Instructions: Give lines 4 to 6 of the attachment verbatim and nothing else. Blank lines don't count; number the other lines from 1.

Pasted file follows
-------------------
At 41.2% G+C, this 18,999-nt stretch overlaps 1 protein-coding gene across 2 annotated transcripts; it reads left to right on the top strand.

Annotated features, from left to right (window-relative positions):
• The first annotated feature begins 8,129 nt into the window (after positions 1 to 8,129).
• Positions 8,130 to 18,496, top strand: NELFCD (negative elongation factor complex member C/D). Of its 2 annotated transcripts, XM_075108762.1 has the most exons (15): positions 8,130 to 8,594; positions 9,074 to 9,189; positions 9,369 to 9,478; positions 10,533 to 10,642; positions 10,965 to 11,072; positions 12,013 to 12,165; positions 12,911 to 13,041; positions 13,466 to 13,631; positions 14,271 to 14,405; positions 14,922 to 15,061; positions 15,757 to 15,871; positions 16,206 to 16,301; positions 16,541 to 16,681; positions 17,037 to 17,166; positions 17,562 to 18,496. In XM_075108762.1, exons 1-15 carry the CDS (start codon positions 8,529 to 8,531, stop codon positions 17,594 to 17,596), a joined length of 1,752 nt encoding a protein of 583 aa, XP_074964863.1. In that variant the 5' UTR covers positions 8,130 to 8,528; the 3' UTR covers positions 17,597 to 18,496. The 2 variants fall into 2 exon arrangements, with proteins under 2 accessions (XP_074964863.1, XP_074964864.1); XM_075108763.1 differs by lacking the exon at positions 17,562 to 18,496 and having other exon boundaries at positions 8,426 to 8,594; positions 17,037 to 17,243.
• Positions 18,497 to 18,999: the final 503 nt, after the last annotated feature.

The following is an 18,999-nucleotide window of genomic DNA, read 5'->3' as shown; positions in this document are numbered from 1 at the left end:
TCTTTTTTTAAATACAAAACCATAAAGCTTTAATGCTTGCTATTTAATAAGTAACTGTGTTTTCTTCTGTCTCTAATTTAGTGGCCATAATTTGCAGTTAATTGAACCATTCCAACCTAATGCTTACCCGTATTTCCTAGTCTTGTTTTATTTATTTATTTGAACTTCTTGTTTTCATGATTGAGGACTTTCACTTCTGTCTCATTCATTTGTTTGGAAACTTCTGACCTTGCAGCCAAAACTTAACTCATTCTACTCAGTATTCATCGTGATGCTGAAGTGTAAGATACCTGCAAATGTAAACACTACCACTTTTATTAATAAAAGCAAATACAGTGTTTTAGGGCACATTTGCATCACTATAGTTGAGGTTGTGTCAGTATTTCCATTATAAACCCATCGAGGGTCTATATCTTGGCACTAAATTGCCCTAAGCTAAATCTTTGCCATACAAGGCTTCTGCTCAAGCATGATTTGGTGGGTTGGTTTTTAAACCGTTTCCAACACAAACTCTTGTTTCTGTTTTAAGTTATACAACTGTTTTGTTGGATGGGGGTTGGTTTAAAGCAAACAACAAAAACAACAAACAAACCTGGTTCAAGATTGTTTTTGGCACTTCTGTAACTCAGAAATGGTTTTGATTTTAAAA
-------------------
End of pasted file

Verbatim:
• Positions 8,130 to 18,496, top strand: NELFCD (negative elongation factor complex member C/D). Of its 2 annotated transcripts, XM_075108762.1 has the most exons (15): positions 8,130 to 8,594; positions 9,074 to 9,189; positions 9,369 to 9,478; positions 10,533 to 10,642; positions 10,965 to 11,072; positions 12,013 to 12,165; positions 12,911 to 13,041; positions 13,466 to 13,631; positions 14,271 to 14,405; positions 14,922 to 15,061; positions 15,757 to 15,871; positions 16,206 to 16,301; positions 16,541 to 16,681; positions 17,037 to 17,166; positions 17,562 to 18,496. In XM_075108762.1, exons 1-15 carry the CDS (start codon positions 8,529 to 8,531, stop codon positions 17,594 to 17,596), a joined length of 1,752 nt encoding a protein of 583 aa, XP_074964863.1. In that variant the 5' UTR covers positions 8,130 to 8,528; the 3' UTR covers positions 17,597 to 18,496. The 2 variants fall into 2 exon arrangements, with proteins under 2 accessions (XP_074964863.1, XP_074964864.1); XM_075108763.1 differs by lacking the exon at positions 17,562 to 18,496 and having other exon boundaries at positions 8,426 to 8,594; positions 17,037 to 17,243.
• Positions 18,497 to 18,999: the final 503 nt, after the last annotated feature.

The following is an 18,999-nucleotide window of genomic DNA, read 5'->3' as shown; positions in this document are numbered from 1 at the left end: